Cardiac murmurs are caused by alterations in blood flow through the heart or its major outflow tracts which produce turbulence. It is important to record details of a murmur for comparison with later observations (possibly by a different clinician) which may in turn correlate with an altered clinical presentation. The criteria used to characterize a cardiac murmur are discussed in greater detail in site. It is important to realize that the intensity of a murmur does not necessarily correlate with the severity of the cardiac pathology responsible for its production or presence of congestive heart failure.
Timing (systolic, diastolic or continuous)
A pansystolic or holosystolic murmur extends throughout systole, that is between the first and second heart sounds; a diastolic murmur occurs after the second heart sound. A continuous murmur has both systolic and diastolic components.
The intensity of a murmur can be graded subjectively on a scale of 1-6 as follows:
Grade 1: Careful auscultation required; murmur barely audible.
Grade 2: Very soft murmur but heard immediately when the stethoscope is applied to the chest wall.
Grade 3: Murmur approximately the same intensity as normal heart sounds.
Grade 4: Louder than normal heart sounds but no precordial thrill.
Grade 5: Murmur can be heard with stethoscope barely touching chest wall; palpable precordial thrill present.
Grade 6: Murmur heard with stethoscope away from the animal’s chest.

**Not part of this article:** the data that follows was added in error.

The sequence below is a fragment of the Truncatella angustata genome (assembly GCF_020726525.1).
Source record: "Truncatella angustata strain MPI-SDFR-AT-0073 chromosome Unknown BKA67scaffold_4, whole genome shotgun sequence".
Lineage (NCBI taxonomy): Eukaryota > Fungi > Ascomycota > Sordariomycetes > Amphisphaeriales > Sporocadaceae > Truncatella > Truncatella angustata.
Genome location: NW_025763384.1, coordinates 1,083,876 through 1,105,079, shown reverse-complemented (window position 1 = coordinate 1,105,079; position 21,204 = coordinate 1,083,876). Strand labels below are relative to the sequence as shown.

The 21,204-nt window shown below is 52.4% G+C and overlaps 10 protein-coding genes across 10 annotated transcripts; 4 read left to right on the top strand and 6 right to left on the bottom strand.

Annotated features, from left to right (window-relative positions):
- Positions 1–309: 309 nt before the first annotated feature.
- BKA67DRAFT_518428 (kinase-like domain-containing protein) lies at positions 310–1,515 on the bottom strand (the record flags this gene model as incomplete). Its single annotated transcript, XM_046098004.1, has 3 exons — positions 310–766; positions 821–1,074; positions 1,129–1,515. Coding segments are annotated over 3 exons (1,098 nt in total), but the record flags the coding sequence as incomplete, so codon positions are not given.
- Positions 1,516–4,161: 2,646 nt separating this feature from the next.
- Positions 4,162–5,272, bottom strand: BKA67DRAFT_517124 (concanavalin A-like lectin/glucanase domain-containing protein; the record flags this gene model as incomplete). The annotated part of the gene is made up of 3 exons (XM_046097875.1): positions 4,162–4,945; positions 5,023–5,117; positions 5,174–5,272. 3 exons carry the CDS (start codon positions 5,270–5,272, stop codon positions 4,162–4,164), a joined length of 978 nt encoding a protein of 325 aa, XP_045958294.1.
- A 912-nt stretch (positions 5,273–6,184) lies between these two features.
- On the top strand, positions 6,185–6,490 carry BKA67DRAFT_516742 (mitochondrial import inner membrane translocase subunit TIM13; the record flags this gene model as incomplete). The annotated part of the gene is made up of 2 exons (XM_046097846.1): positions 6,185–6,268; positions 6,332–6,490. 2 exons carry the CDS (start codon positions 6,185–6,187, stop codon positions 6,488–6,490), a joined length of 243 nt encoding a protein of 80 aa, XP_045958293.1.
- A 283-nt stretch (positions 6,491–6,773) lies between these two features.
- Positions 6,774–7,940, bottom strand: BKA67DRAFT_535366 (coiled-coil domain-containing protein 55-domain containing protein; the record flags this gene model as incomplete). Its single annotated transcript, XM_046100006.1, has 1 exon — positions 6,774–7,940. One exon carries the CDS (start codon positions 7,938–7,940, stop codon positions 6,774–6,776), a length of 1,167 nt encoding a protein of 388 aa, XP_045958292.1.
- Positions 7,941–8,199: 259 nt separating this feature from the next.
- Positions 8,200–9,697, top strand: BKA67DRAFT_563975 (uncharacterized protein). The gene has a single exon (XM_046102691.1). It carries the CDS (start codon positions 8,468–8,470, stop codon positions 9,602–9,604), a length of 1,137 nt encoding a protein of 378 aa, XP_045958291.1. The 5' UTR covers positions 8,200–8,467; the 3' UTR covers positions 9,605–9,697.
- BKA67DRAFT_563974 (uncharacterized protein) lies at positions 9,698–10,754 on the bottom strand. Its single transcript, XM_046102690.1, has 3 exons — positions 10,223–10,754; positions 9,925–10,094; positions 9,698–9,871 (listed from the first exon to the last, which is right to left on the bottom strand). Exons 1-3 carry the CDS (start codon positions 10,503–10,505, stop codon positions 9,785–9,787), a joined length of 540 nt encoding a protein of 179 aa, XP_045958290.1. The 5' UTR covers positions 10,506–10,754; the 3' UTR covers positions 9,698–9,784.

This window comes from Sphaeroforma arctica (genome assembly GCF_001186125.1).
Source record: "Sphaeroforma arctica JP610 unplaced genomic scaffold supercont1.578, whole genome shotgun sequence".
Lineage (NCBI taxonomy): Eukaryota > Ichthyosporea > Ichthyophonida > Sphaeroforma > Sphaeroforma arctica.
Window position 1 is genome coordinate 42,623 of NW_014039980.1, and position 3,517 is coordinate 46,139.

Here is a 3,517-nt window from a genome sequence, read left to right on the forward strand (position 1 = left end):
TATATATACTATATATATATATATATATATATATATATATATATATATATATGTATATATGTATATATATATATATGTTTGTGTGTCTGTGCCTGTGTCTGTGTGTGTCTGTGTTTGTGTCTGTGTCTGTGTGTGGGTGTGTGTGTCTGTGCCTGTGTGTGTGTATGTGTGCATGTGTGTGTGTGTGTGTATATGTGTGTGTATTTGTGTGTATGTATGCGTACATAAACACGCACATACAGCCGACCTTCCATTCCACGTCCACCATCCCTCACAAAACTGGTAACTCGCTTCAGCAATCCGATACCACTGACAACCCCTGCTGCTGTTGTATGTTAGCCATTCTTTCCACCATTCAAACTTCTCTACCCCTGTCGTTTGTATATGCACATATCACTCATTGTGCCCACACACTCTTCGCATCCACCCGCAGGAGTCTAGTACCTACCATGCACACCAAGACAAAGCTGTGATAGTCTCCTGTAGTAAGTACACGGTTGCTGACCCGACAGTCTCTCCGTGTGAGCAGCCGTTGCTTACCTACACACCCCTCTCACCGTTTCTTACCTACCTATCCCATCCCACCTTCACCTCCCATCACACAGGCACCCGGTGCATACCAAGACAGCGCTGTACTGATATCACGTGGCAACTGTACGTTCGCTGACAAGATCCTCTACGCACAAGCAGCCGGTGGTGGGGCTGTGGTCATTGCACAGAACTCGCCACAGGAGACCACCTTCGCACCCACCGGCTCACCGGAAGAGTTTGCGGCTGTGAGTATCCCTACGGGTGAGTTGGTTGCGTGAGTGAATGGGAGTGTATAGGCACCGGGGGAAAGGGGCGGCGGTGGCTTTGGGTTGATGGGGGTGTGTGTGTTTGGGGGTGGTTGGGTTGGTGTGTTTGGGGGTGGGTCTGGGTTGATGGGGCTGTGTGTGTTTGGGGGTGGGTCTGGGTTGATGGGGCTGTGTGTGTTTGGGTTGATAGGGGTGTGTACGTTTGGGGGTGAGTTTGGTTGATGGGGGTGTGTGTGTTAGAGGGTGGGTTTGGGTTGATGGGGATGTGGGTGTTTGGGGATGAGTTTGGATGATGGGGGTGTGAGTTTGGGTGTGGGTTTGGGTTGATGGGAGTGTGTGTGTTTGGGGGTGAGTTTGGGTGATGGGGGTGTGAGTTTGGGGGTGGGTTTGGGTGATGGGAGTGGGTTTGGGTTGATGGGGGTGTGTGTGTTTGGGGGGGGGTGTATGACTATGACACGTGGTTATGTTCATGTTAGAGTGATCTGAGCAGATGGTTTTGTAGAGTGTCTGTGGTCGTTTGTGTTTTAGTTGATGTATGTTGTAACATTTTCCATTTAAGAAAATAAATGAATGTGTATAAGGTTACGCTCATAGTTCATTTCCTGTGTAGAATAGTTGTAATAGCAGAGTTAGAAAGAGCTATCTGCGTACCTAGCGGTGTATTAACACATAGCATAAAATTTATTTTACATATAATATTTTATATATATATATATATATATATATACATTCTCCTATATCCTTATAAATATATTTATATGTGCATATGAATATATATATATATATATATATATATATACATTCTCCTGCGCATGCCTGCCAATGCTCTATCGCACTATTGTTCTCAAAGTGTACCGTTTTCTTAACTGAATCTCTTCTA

High frequency ejection-type murmurs associated with aortic or pulmonic stenosis have a sharp, blowing quality compared to the low frequency, harsh regurgitant murmurs more typical of atrioventricular insufficiency. Other murmurs may be described as squeaky or musical.
The shape of a murmur refers to its modulation or quality. Does the murmur vary in intensity? A crescendo murmur is one which increases in intensity; a decrescendo murmur decreases in intensity. A crescendo-decrescendo murmur (diamond-shaped) murmur builds up to peak intensity and then falls away.
The capacity of a murmur to radiate to different areas of the thoracic cavity reflects its origin and pathogenesis. The murmurs of aortic or pulmonic stenosis often radiate to the thoracic inlet (in the case of aortic stenosis the murmur may radiate up the carotid arteries). Murmurs associated with severe mitral insufficiency radiate cranially and dorsally.